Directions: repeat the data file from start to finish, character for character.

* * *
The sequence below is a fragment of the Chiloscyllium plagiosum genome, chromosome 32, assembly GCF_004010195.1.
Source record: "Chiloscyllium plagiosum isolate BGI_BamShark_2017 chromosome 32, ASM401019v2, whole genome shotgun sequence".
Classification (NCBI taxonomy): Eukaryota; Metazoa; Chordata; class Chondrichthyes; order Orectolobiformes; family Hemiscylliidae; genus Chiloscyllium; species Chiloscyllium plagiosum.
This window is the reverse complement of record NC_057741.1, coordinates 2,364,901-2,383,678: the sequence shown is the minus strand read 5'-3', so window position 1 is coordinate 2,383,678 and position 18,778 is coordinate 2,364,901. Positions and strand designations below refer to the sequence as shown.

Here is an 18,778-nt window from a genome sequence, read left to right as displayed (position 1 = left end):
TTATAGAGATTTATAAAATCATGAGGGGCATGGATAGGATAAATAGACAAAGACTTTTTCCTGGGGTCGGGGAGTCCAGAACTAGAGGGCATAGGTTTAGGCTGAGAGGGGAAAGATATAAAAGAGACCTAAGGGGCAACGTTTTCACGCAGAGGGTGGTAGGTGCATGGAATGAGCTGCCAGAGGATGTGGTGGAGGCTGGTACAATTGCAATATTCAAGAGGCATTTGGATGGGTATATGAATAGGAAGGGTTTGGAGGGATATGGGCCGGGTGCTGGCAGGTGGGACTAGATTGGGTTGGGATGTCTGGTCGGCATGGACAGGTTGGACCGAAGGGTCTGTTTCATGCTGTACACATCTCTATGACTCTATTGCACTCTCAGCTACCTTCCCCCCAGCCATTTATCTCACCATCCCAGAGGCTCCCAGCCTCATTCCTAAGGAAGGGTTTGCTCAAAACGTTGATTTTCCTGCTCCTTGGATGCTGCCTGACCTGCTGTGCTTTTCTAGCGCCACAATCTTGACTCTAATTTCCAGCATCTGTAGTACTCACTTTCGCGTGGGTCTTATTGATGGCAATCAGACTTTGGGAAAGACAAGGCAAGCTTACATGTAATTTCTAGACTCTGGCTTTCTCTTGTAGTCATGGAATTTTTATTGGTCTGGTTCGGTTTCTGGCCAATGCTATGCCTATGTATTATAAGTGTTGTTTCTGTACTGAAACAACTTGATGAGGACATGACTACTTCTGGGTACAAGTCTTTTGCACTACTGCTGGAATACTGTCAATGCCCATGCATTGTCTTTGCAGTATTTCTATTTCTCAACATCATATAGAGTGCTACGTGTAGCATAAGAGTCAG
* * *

The sequence below is a fragment of the Chiloscyllium plagiosum genome, chromosome 32, assembly GCF_004010195.1.
Source record: "Chiloscyllium plagiosum isolate BGI_BamShark_2017 chromosome 32, ASM401019v2, whole genome shotgun sequence".
Classification (NCBI taxonomy): Eukaryota; Metazoa; Chordata; class Chondrichthyes; order Orectolobiformes; family Hemiscylliidae; genus Chiloscyllium; species Chiloscyllium plagiosum.
This window is the reverse complement of record NC_057741.1, coordinates 2,364,901-2,383,678: the sequence shown is the minus strand read 5'-3', so window position 1 is coordinate 2,383,678 and position 18,778 is coordinate 2,364,901. Positions and strand designations below refer to the sequence as shown.

Here is an 18,778-nt window from a genome sequence, read left to right as displayed (position 1 = left end):
TTATAGAGATTTATAAAATCATGAGGGGCATGGATAGGATAAATAGACAAAGACTTTTTCCTGGGGTCGGGGAGTCCAGAACTAGAGGGCATAGGTTTAGGCTGAGAGGGGAAAGATATAAAAGAGACCTAAGGGGCAACGTTTTCACGCAGAGGGTGGTAGGTGCATGGAATGAGCTGCCAGAGGATGTGGTGGAGGCTGGTACAATTGCAATATTCAAGAGGCATTTGGATGGGTATATGAATAGGAAGGGTTTGGAGGGATATGGGCCGGGTGCTGGCAGGTGGGACTAGATTGGGTTGGGATGTCTGGTCGGCATGGACAGGTTGGACCGAAGGGTCTGTTTCATGCTGTACACATCTCTATGACTCTATTGCACTCTCAGCTACCTTCCCCCCAGCCATTTATCTCACCATCCCAGAGGCTCCCAGCCTCATTCCTAAGGAAGGGTTTGCTCAAAACGTTGATTTTCCTGCTCCTTGGATGCTGCCTGACCTGCTGTGCTTTTCTAGCGCCACAATCTTGACTCTAATTTCCAGCATCTGTAGTACTCACTTTCGCGTGGGTCTTATTGATGGCAATCAGACTTTGGGAAAGACAAGGCAAGCTTACATGTAATTTCTAGACTCTGGCTTTCTCTTGTAGTCATGGAATTTTTATTGGTCTGGTTCGGTTTCTGGCCAATGCTATGCCTATGTATTATAAGTGTTGTTTCTGTACTGAAACAACTTGATGAGGACATGACTACTTCTGGGTACAAGTCTTTTGCACTACTGCTGGAATACTGTCAATGCCCATGCATTGTCTTTGCAGTATTTCTATTTCTCAACATCATATAGAGTGCTACGTGTAGCATAAGAGTCAG